1155
2cbb2ee1 1156=item PERL5DB_THREADED
d74e8afc 1157X<PERL5DB_THREADED>
2cbb2ee1
RGS
1158
1159If set to a true value, indicates to the debugger that the code being
1160debugged uses threads.
1161
19799a22 1162=item PERL5SHELL (specific to the Win32 port)
d74e8afc 1163X<PERL5SHELL>
174c211a
GS
1164
1165May be set to an alternative shell that perl must use internally for
11998fdb 1166executing "backtick" commands or system(). Default is C<cmd.exe /x/d/c>
ce1da67e 1167on WindowsNT and C<command.com /c> on Windows95. The value is considered
19799a22 1168to be space-separated. Precede any character that needs to be protected
ce1da67e
GS
1169(like a space or backslash) with a backslash.
1170
1171Note that Perl doesn't use COMSPEC for this purpose because
1172COMSPEC has a high degree of variability among users, leading to
1173portability concerns. Besides, perl can use a shell that may not be
1174fit for interactive use, and setting COMSPEC to such a shell may
1175interfere with the proper functioning of other programs (which usually
1176look in COMSPEC to find a shell fit for interactive use).
174c211a 1177
5437faeb
PF
1178Before Perl 5.10.0 and 5.8.8, PERL5SHELL was not taint checked
1179when running external commands. It is recommended that
1180you explicitly set (or delete) C<$ENV{PERL5SHELL}> when running
1181in taint mode under Windows.
1182
1c972609 1183=item PERL_ALLOW_NON_IFS_LSP (specific to the Win32 port)
d74e8afc 1184X<PERL_ALLOW_NON_IFS_LSP>
1c972609
SH
1185
1186Set to 1 to allow the use of non-IFS compatible LSP's.
1187Perl normally searches for an IFS-compatible LSP because this is required
1188for its emulation of Windows sockets as real filehandles. However, this may
1189cause problems if you have a firewall such as McAfee Guardian which requires
1190all applications to use its LSP which is not IFS-compatible, because clearly
1191Perl will normally avoid using such an LSP.
1192Setting this environment variable to 1 means that Perl will simply use the
1193first suitable LSP enumerated in the catalog, which keeps McAfee Guardian
1194happy (and in that particular case Perl still works too because McAfee
1195Guardian's LSP actually plays some other games which allow applications
1196requiring IFS compatibility to work).
1197
1e422769 1198=item PERL_DEBUG_MSTATS
d74e8afc 1199X<PERL_DEBUG_MSTATS>
1e422769 1200
67ce8856 1201Relevant only if perl is compiled with the malloc included with the perl
a3cb178b
GS
1202distribution (that is, if C<perl -V:d_mymalloc> is 'define').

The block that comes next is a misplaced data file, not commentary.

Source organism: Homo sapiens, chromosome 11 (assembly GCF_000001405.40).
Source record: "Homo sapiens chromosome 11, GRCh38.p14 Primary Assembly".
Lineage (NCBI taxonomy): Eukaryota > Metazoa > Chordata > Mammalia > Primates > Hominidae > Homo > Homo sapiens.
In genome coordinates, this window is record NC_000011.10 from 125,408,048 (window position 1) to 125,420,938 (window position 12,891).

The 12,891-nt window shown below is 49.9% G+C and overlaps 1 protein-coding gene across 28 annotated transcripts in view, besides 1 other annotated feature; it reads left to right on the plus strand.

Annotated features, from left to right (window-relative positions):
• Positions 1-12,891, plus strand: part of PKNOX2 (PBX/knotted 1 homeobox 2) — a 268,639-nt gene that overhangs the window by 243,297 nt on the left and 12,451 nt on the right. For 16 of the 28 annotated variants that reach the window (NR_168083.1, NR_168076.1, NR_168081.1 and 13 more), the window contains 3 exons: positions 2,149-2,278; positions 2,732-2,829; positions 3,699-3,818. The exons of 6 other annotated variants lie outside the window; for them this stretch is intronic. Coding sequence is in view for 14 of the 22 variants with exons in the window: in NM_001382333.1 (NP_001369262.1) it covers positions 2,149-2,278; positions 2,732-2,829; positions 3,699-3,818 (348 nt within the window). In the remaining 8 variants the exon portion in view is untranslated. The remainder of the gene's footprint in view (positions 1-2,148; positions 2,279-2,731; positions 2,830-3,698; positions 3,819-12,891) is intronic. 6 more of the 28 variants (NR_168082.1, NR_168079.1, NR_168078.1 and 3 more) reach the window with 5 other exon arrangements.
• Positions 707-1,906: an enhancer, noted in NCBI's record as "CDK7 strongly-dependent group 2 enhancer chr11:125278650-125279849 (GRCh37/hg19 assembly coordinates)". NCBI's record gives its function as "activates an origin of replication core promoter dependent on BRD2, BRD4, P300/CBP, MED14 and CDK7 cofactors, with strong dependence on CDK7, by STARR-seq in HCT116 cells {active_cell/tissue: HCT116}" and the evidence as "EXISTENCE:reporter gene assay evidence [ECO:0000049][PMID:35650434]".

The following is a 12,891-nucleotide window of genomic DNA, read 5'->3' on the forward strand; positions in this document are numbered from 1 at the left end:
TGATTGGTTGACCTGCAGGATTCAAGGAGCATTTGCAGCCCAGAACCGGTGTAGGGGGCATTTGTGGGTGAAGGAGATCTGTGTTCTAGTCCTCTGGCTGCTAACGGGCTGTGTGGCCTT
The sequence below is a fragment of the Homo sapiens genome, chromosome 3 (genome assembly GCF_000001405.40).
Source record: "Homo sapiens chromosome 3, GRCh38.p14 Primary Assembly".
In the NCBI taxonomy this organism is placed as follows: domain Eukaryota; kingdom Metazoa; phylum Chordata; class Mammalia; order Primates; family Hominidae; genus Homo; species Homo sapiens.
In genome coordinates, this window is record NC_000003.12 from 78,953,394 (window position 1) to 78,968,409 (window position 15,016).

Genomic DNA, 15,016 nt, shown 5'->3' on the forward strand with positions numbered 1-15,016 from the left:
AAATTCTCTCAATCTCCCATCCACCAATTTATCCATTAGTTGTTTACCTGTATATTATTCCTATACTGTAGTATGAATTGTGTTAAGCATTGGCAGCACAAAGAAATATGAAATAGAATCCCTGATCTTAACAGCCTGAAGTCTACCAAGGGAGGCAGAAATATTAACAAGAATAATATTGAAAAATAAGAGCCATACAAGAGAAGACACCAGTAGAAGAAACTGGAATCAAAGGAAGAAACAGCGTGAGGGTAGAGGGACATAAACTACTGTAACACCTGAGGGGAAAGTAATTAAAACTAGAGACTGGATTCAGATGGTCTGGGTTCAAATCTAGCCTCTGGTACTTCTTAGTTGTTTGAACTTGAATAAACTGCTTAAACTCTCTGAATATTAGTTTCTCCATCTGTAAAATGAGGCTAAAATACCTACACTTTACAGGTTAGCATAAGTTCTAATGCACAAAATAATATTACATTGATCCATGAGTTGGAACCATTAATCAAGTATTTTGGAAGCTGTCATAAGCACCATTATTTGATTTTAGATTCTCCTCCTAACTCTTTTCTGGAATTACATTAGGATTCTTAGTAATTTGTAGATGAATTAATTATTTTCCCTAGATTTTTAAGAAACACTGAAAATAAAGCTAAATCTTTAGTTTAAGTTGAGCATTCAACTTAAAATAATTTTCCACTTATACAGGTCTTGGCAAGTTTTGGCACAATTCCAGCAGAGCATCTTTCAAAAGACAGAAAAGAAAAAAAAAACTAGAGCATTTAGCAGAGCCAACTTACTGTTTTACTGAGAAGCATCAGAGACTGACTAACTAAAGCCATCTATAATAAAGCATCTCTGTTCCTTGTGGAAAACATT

1203If set, this causes memory statistics to be dumped after execution. If set
1e422769
PP
1204to an integer greater than one, also causes memory statistics to be dumped
1205after compilation.
1206
1207=item PERL_DESTRUCT_LEVEL
d74e8afc 1208X<PERL_DESTRUCT_LEVEL>
1e422769
PP
1209
1210Relevant only if your perl executable was built with B<-DDEBUGGING>,
1211this controls the behavior of global destruction of objects and other
64cea5fd 1212references. See L<perlhack/PERL_DESTRUCT_LEVEL> for more information.
a0d0e21e 1213
02c7413a 1214=item PERL_DL_NONLAZY
d74e8afc 1215X<PERL_DL_NONLAZY>
02c7413a
GA
1216
1217Set to one to have perl resolve B<all> undefined symbols when it loads
1218a dynamic library. The default behaviour is to resolve symbols when
1219they are used. Setting this variable is useful during testing of
1220extensions as it ensures that you get an error on misspelled function
1221names even if the test suite doesn't call it.
1222
5d170f3a 1223=item PERL_ENCODING
d74e8afc 1224X<PERL_ENCODING>
5d170f3a
JH
1225
1226If using the C<encoding> pragma without an explicit encoding name, the
1227PERL_ENCODING environment variable is consulted for an encoding name.
1228
504f80c1 1229=item PERL_HASH_SEED
d74e8afc 1230X<PERL_HASH_SEED>
504f80c1 1231
09885f82 1232(Since Perl 5.8.1.) Used to randomise perl's internal hash function.
4546b9e6
JH
1233To emulate the pre-5.8.1 behaviour, set to an integer (zero means
1234exactly the same order as 5.8.0). "Pre-5.8.1" means, among other
09885f82
RGS
1235things, that hash keys will always have the same ordering between
1236different runs of perl.
8d4a1e6c
RGS
1237
1238Most hashes return elements in the same order as Perl 5.8.0 by default.
1239On a hash by hash basis, if pathological data is detected during a hash
1240key insertion, then that hash will switch to an alternative random hash
1241seed.
504f80c1 1242
4546b9e6 1243The default behaviour is to randomise unless the PERL_HASH_SEED is set.